.Mac Needs to Be Radically Retooled

by Hadley Stern Aug 17, 2006

When Steve Jobs announced Time Machine at the recent WWDC keynote one could sense that he was excited about something. After all, at first blush Time Machine is nothing but a back-up piece of software, much like the aptly named current Apple backup offering, Backup. The first thought that flashed through my mind was, “holy crap, Apple is finally going to get it. Steve and Co. will get that Gmail is giving 1gb away for free, Yahoo too, and, oh yeah, there is AOL’s recent 5GB for free annoucement. Apple is going to offer virtual backup space the same size as the hardrive you ordered.”

I was wrong. Time Machine lets you go back to files in your past. A very cool and sexy feature (and the interface don’t hurt either). Until you start thinking about disk space. If you start saving multiple versions of that photoshop file you could get in trouble. Quick. But this piece isn’t about the pitfalls of having access to previous versions. No, this is about the pitfalls of .Mac.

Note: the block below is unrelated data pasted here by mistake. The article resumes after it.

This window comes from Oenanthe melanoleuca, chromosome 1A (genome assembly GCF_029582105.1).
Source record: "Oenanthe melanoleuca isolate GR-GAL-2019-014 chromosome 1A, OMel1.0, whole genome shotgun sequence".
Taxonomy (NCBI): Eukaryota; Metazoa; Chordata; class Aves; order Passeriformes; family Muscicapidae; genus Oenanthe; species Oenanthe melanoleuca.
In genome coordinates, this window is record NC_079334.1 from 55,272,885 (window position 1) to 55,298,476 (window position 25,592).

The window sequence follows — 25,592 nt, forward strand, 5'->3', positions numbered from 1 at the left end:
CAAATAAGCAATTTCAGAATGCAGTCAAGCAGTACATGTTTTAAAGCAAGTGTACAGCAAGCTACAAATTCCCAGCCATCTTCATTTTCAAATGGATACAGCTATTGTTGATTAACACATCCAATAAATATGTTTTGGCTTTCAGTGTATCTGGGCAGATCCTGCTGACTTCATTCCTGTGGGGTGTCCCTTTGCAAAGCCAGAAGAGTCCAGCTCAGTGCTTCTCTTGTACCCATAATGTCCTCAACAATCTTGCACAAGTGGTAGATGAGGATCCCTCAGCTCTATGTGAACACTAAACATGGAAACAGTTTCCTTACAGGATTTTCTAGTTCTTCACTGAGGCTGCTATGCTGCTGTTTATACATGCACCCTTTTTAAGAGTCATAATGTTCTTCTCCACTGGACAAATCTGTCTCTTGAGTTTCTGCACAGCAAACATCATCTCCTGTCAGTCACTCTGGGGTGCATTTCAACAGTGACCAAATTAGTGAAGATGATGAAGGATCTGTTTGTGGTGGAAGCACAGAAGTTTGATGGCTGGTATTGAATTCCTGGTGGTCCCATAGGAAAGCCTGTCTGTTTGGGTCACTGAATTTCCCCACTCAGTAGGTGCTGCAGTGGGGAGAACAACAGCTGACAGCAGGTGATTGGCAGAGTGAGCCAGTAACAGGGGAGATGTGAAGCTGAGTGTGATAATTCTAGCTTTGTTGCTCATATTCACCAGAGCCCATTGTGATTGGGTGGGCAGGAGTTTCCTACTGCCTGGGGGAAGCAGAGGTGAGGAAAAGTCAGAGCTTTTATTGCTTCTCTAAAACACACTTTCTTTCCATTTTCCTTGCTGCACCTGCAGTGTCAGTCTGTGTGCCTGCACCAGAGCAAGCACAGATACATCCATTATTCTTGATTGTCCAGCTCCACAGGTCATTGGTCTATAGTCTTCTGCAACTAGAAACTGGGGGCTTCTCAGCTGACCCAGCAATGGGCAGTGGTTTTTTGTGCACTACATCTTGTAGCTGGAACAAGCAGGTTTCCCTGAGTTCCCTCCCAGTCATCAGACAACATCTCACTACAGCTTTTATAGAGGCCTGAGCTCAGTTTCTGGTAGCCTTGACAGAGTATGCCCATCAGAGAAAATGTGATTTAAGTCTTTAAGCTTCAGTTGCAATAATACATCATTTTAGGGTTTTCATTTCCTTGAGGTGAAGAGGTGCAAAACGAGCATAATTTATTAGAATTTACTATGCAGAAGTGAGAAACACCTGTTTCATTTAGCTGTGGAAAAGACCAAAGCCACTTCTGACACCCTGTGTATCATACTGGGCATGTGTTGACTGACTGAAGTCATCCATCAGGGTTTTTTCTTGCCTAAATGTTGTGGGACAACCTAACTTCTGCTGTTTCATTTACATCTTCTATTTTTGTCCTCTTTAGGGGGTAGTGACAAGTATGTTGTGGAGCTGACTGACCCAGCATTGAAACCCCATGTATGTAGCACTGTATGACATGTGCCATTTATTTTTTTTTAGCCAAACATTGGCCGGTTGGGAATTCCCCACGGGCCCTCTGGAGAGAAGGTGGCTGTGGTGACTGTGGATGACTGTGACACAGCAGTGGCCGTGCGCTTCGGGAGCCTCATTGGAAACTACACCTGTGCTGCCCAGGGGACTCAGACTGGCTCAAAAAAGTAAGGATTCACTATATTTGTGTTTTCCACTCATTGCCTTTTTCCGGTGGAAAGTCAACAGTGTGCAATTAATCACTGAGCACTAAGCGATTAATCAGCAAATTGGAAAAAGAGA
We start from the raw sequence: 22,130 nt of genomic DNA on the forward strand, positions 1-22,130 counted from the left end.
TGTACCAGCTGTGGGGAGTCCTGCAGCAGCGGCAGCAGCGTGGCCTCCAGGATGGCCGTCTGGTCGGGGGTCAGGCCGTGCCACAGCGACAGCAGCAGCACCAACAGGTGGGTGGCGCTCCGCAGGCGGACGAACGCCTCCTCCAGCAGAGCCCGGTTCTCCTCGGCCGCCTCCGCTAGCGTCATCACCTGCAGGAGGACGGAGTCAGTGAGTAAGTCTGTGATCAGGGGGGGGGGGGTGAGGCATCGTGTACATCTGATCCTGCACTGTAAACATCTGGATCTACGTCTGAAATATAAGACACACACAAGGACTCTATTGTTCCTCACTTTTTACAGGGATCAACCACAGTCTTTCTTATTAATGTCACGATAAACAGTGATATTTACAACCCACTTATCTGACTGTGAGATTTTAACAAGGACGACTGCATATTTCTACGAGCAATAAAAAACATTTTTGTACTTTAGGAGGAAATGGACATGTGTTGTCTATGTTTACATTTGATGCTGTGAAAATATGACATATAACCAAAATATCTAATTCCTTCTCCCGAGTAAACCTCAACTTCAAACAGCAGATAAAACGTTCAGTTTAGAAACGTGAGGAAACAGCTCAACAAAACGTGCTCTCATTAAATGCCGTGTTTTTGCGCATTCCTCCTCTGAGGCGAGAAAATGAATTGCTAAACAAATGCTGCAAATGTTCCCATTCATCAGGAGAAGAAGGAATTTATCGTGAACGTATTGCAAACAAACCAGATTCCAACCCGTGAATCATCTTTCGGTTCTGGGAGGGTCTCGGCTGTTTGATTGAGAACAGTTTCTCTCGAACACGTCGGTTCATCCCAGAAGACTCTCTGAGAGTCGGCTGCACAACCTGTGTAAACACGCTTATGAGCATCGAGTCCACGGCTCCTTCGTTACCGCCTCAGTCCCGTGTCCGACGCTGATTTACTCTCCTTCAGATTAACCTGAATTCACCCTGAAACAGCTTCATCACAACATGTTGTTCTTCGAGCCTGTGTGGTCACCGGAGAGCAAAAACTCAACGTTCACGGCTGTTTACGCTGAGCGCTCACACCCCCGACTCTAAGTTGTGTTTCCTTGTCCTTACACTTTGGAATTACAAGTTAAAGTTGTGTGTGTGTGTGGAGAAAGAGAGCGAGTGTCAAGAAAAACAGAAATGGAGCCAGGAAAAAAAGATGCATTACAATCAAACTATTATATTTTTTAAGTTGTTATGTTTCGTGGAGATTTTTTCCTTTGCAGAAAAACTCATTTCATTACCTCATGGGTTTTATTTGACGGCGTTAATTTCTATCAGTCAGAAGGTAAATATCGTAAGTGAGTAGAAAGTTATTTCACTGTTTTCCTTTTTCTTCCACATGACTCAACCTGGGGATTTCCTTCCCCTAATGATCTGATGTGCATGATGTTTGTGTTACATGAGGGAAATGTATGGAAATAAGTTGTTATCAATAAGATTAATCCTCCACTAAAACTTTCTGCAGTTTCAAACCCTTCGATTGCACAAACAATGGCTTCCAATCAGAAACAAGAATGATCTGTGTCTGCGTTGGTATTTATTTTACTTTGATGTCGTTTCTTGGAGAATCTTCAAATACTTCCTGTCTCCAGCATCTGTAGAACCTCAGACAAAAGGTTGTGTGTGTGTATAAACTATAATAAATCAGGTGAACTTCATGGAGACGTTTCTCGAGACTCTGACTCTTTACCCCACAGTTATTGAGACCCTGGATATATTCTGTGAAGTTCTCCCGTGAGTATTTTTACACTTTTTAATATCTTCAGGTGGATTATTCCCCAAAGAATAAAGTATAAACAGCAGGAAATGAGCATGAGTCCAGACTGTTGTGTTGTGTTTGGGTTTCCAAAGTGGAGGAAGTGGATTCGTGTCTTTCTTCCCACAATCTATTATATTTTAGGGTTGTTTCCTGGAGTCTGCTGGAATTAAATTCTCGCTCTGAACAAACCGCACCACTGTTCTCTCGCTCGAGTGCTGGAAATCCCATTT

.Mac is a dinosaur of an offering that has been completely overshadowed by the web 2.0 offering both in terms of technology and features. Want to manage your family’s photos? I suggest Flickr, not .Mac. Creating album web pages is a pain with .Mac compared to Flickr. Want to allow your relatives to order photos in .Mac? Can’t. Want a way to quickly tag photos and make albums? Use Flickr. And, as far as I know it doesn’t limit how many photos you store.

Another .Mac offering is email. I think enough has been written about this, but suffice it to say Gmail’s free email offering smokes .Mac. So what does that leave? Not a hell of a lot.

Which is why I got so excited about Time Machine. When Steve showed that only 3% of people actively backup, I thought Apple is going to solve this! It hasn’t. So Apple you want to be bold, and make .Mac something worthwhile? Here is what you need to do.

First of all make .Mac free. Forever. No iTools switcharoo five years down the line, please.